Friday, December 14, 2012

For the Aunts, Uncles and Cousins

Alrighty.  This is super easy.  Super duper.  And that's good if you've got a lot of aunts and uncles on the list.  (Did you hear that aunts and uncles?  Stop reading!!)

It's really the same kind of idea as the story books from yesterday, but with less pages, less drawings, and a shorter plot.

All you need for this little gift is a kid who likes to draw, white card stock, crayons, a pen, a scissors, contact paper, and some kind of box.

1. Direct your child to draw a picture of the aunt, uncle and cousins that the puzzle is for.
2. Make sure to remind him that he should color the WHOLE page.  No one wants to try to figure out a puzzle with multiple blank white pieces.  Have your child tell the story of the picture while you write it on the back.
3. Instruct your child to cut the picture into pieces.  Make sure he knows to make odd shapes, not your typical squares and triangles.  Otherwise you'll end up with a whole puzzle of triangles.
4. I actual don't use contact paper, I use this "peel and stick" brand - it's "laminate" and I like it better - seems more transparent and somehow sturdier.
5. Cut a piece and lay it sticky side up.  Put the puzzle pieces on it. 
6. Cut another piece and lay it sticky side down, sandwiching the puzzle between.

All that's left is for you to cut around the pieces again!  f you "laminate" all the pieces separately, they'll be better protected than if you cover with contact paper and THEN cut.  So, yes, it adds an extra step for you as your 4 yr old is likely unable to recut around the shapes he initially cut with any kind of accuracy.  But it'll be better in the long run.

We practiced putting them together, and even though some of the puzzles ended up with some crazy tiny pieces (accidentally) they were all doable!  Plus, it's like a two in one puzzle, because the front is the picture, but you have to flip it over and do it again if you want to know what was happening!  For instance, if you look at the picture on the left, you probably can't really tell that Aaron, Sarah and Gabe are having a party with a pig who's in the mud and eating a worm cake with candles on it and you can't have a cake without candles and obviously there is a lot of confetti in the air.  You have to turn it over to get the full story.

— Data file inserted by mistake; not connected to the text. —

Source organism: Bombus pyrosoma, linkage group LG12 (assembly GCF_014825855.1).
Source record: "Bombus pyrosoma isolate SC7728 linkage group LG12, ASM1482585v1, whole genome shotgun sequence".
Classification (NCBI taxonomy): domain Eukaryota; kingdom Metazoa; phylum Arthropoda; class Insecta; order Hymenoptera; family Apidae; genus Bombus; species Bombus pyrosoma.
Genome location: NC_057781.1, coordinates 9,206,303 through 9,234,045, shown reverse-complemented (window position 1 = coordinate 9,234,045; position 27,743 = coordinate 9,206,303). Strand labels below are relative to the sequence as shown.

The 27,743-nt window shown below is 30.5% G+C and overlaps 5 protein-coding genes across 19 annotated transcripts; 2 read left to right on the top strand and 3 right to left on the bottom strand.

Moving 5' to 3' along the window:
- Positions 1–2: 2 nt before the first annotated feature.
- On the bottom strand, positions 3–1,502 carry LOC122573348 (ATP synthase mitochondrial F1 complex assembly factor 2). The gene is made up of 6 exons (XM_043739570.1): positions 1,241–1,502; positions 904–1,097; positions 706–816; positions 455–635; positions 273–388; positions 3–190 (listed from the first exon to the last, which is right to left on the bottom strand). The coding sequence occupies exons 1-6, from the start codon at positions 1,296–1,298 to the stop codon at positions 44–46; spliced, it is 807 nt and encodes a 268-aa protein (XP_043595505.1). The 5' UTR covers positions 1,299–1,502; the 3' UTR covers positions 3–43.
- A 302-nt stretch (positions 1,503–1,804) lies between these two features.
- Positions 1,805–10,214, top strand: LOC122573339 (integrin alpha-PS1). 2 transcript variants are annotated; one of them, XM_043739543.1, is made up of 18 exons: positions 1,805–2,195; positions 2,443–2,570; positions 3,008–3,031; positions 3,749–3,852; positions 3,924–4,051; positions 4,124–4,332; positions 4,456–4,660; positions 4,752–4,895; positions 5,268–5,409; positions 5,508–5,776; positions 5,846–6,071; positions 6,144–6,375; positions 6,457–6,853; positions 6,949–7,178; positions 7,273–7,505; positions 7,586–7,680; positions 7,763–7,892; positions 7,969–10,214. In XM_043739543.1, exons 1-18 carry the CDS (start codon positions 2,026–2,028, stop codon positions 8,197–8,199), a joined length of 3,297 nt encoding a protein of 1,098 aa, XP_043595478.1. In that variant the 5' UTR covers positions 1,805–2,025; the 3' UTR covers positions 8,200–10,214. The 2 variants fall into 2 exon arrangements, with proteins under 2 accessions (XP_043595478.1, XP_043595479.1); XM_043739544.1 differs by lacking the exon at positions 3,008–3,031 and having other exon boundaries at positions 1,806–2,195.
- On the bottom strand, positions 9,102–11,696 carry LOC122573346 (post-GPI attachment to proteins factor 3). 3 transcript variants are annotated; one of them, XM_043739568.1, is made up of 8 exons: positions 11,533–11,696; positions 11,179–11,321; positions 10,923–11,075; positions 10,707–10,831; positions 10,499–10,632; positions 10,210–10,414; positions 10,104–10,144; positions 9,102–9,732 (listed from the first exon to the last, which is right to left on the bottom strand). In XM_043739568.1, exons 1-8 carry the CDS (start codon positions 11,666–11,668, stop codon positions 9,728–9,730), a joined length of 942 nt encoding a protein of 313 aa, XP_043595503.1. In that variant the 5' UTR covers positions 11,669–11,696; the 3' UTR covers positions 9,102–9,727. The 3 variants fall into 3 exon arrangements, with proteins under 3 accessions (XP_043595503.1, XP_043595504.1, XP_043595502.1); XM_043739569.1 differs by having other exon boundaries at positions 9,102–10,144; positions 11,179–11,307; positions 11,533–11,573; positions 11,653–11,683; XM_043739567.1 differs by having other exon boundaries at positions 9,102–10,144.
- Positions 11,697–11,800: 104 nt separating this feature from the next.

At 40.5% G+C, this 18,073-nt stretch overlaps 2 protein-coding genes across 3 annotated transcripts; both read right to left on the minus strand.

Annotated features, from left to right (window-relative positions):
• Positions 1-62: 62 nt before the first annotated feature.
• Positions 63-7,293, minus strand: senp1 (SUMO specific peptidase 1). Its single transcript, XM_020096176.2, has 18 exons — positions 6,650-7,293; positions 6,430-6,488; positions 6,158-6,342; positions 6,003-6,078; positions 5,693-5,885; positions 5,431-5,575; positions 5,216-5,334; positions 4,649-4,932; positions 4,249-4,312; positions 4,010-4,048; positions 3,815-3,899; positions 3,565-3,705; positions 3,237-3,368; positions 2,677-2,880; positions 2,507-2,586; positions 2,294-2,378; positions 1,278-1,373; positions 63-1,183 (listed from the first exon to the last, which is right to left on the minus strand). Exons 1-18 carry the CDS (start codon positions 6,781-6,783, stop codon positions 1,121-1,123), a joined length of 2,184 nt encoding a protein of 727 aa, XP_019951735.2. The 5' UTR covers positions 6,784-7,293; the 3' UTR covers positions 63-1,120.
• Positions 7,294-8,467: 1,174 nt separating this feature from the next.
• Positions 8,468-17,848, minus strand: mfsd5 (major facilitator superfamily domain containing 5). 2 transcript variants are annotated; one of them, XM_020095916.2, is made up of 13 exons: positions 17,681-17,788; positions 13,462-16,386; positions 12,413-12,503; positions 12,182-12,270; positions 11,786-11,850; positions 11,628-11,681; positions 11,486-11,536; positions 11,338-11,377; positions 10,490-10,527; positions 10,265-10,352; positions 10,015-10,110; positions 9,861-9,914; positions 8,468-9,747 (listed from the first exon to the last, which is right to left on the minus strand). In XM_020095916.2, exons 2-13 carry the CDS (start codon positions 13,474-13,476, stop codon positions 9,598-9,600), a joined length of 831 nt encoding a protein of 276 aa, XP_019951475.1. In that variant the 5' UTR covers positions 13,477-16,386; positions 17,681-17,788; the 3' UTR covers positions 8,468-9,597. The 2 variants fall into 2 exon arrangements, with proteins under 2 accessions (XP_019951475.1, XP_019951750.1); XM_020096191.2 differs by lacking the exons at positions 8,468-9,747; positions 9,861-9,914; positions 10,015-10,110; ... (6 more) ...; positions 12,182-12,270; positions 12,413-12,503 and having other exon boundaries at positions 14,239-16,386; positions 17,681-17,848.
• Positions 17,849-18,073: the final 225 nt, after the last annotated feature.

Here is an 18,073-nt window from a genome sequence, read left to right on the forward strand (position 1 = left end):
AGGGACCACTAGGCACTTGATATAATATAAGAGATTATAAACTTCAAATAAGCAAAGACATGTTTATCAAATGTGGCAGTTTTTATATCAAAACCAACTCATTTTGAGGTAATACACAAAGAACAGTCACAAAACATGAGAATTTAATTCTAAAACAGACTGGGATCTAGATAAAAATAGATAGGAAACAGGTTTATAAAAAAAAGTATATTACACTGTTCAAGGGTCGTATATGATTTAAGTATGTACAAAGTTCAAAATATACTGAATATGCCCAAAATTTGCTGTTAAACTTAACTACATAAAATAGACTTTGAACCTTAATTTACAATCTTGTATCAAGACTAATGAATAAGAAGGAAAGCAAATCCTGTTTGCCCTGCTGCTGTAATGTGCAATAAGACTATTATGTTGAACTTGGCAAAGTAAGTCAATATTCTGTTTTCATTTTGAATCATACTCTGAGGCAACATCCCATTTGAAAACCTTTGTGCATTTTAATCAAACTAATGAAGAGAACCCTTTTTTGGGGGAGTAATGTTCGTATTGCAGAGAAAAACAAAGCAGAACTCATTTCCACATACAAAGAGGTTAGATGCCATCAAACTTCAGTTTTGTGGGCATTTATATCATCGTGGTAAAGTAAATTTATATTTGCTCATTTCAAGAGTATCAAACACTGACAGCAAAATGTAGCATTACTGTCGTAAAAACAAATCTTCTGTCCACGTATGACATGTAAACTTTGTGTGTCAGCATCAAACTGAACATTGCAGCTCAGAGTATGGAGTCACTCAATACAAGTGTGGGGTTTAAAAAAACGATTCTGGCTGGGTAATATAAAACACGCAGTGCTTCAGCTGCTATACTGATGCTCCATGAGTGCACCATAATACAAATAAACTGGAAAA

Slap a label on it and that's that!  It's true that the contact paper does make the pieces a bit slippery.  I may add a bit of felt to the back with hot glue and then put a larger piece of felt in the box for a mat to stick them to. 
And when I say "may" I mean after I complete all of my OWN gifts I have to make for people.  Which means probably not, but I'm trying to fool myself into thinking I am because I'm kind of a closet perfectionist.  I'm also a procrastinator, so it doesn't work out well.

The Breakdown:
Kid Time: Totally depends on how detailed the pictures are and how good they are with scissors.  For us, probably about 10-15 minutes per picture.
Adult Time: This includes guidance with the cutting, putting the pieces in contact paper, cutting them out and making and adding the labels... all told it took about 15-20 minutes.
Total: 25-35 minutes for one.  We spent two afternoons on these - so we made 5 of them in about 2 hours or so.

I can't help it.  The top one is the pig party I already mentioned and the bottom one is my other brother, his wife and their two boys blasting off into space.  There's a comet, Jupiter, Saturn, and a very special star down there in the lower left corner.  He had to explain to me that the window is way too big but it was the only way he could include all four of them...
What a ham.

*Be sure to check the right sidebar for all the fun parties I link to!

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